Maybe it was the cloud of garlic I inhaled when I cracked the lid of the buttery sauteed shrimp. Possibly it was the sting of the orange gazpacho, poured from a slender plastic flask, or the broad metal pan used to ferry the seafood-scattered paella from Penn Quarter to my doorstep.  Whatever the detail, takeout from Jaleo, among my hall of fame picks, places me back in the dining room, alive with color and energy in happier times. (Even outside, or on the phone, Jaleo lives up to its English translation: commotion.)  One of the finest combinations of bread and filling in town is the epic flauta with slices of serrano ham or rugged chorizo, swaddled in paper and practically begging to go on a picnic. And one of my favorite tapas here remains the sherry-dressed salad of sliced fennel, green apple, crisp walnuts and manchego cheese — the perfect foil to José Andrés’s beloved fried foods. Conversation slows when spoons meet flan; the king of custards warrants a worshipful reaction. Can’t decide which of the dozens of dishes to try? Let the $55 tasting menu of classic and contemporary tapas — a dozen or so small plates — help out.  P.S. Return the paella pan and you get $10 off your next meal. Me? I’m logging on to Jaleo’s website for tips on how to make paella a la Andrés.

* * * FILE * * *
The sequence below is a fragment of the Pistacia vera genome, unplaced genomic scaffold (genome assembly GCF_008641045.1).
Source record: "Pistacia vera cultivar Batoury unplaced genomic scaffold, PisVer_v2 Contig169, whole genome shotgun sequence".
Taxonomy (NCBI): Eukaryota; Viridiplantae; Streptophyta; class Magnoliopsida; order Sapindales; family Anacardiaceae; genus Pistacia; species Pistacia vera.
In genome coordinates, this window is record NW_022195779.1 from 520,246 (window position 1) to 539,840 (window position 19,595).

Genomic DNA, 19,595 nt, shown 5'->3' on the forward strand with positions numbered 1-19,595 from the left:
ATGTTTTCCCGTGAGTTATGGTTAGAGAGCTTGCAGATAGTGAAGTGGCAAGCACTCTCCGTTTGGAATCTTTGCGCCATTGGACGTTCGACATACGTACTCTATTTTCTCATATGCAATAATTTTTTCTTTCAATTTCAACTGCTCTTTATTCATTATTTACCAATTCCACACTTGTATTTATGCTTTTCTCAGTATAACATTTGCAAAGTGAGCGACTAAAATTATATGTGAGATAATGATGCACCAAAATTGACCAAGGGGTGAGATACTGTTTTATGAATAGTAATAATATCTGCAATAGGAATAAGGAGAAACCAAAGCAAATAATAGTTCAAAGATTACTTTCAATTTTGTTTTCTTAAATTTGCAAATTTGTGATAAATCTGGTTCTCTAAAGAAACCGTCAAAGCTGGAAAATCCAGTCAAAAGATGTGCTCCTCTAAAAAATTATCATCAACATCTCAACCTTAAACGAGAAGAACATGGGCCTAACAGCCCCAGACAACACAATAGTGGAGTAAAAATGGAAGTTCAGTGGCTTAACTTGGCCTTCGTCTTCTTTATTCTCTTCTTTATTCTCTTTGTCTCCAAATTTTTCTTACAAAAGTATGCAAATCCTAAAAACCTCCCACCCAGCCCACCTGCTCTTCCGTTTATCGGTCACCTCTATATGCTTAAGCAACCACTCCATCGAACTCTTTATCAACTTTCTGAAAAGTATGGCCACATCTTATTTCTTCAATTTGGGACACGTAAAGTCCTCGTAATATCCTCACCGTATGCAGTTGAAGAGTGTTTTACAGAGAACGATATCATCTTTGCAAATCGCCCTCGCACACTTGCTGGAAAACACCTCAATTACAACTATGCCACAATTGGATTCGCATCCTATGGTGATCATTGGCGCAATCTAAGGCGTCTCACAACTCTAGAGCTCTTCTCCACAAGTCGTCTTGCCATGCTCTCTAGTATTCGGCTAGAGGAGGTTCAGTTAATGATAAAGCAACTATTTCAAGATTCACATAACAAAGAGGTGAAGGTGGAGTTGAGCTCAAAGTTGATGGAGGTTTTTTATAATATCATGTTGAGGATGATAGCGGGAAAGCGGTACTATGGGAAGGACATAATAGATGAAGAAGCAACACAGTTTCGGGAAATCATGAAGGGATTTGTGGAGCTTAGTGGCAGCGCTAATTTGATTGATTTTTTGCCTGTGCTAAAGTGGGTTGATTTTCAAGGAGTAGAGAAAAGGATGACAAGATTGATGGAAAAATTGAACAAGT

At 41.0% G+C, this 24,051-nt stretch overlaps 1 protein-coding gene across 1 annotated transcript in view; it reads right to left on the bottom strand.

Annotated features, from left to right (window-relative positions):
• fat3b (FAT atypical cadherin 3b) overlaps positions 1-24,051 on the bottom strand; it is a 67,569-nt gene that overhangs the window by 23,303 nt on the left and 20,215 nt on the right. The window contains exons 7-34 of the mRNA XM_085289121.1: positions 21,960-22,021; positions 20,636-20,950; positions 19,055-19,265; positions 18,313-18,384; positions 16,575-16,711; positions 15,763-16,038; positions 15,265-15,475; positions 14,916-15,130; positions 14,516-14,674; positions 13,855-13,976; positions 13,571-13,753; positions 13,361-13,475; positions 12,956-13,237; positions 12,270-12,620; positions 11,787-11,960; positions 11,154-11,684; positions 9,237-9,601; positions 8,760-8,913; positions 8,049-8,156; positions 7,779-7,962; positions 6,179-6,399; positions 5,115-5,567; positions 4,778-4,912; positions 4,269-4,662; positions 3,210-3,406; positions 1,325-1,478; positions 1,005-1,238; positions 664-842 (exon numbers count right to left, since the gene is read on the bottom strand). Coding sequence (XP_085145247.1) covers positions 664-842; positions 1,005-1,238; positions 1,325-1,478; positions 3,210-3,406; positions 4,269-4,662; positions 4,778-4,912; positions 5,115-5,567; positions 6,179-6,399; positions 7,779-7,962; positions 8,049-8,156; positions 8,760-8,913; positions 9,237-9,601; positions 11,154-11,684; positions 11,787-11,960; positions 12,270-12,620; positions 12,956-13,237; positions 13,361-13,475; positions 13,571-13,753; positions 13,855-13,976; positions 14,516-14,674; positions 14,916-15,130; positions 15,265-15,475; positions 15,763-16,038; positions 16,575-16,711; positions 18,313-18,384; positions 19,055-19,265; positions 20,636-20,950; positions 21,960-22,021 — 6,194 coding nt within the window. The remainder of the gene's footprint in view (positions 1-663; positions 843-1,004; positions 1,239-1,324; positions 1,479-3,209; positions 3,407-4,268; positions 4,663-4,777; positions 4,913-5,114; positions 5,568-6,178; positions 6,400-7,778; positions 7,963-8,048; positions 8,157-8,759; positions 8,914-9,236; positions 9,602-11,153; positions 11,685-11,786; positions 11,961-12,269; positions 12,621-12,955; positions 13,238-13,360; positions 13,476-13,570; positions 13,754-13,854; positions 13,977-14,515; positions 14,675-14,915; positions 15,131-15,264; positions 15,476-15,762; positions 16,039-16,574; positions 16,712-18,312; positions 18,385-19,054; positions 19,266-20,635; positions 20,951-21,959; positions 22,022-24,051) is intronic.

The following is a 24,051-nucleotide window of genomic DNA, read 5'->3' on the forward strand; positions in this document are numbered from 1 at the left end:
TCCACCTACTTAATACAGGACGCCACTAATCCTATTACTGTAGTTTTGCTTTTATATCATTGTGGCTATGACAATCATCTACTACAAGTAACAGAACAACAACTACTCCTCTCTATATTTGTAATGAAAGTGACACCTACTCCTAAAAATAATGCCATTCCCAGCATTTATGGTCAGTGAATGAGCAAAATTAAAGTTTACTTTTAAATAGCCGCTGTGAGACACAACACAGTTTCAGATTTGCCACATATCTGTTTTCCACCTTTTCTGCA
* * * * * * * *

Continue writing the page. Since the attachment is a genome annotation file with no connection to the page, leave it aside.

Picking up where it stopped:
480 Seventh St. NW

202-628-7949

Lunch and dinner daily.

Small plates $3 to $26, large plates $60 to $65, paellas $50 to $65, tasting menus $35 or $55

Takeout and delivery via DoorDash, Caviar and Uber Eats. Takeout also available via phone. To order alcohol with your meal, use GoTab.

2019
Top 10

Roast chicken and sides (Laura Chase de Formigny)

Kinship

Chef Eric Ziebold’s takeout is worth the travel

Entrees $20 to $40

I’ve been here

Read More

Kinship moves the celebration to your table